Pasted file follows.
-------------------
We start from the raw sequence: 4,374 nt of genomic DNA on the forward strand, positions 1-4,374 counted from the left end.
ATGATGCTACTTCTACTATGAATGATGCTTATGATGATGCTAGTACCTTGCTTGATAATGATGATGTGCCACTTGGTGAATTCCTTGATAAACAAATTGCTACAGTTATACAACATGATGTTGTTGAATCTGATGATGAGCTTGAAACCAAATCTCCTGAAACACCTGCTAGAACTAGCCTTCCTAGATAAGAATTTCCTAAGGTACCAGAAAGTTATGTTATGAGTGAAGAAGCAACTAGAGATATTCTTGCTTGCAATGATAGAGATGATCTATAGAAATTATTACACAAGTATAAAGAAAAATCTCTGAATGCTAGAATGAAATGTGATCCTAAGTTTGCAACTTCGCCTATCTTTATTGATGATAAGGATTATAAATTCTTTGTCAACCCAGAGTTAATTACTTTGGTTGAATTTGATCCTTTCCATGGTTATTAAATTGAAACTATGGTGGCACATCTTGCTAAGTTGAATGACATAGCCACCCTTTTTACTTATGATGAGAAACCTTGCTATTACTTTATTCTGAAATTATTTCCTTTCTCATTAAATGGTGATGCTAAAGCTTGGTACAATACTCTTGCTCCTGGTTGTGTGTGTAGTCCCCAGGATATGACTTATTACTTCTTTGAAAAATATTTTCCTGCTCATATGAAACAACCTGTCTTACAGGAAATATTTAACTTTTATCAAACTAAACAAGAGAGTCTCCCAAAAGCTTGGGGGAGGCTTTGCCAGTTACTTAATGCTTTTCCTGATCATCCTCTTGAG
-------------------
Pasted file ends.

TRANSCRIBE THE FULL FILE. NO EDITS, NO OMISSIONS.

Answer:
We start from the raw sequence: 4,374 nt of genomic DNA on the forward strand, positions 1-4,374 counted from the left end.
ATGATGCTACTTCTACTATGAATGATGCTTATGATGATGCTAGTACCTTGCTTGATAATGATGATGTGCCACTTGGTGAATTCCTTGATAAACAAATTGCTACAGTTATACAACATGATGTTGTTGAATCTGATGATGAGCTTGAAACCAAATCTCCTGAAACACCTGCTAGAACTAGCCTTCCTAGATAAGAATTTCCTAAGGTACCAGAAAGTTATGTTATGAGTGAAGAAGCAACTAGAGATATTCTTGCTTGCAATGATAGAGATGATCTATAGAAATTATTACACAAGTATAAAGAAAAATCTCTGAATGCTAGAATGAAATGTGATCCTAAGTTTGCAACTTCGCCTATCTTTATTGATGATAAGGATTATAAATTCTTTGTCAACCCAGAGTTAATTACTTTGGTTGAATTTGATCCTTTCCATGGTTATTAAATTGAAACTATGGTGGCACATCTTGCTAAGTTGAATGACATAGCCACCCTTTTTACTTATGATGAGAAACCTTGCTATTACTTTATTCTGAAATTATTTCCTTTCTCATTAAATGGTGATGCTAAAGCTTGGTACAATACTCTTGCTCCTGGTTGTGTGTGTAGTCCCCAGGATATGACTTATTACTTCTTTGAAAAATATTTTCCTGCTCATATGAAACAACCTGTCTTACAGGAAATATTTAACTTTTATCAAACTAAACAAGAGAGTCTCCCAAAAGCTTGGGGGAGGCTTTGCCAGTTACTTAATGCTTTTCCTGATCATCCTCTTGAG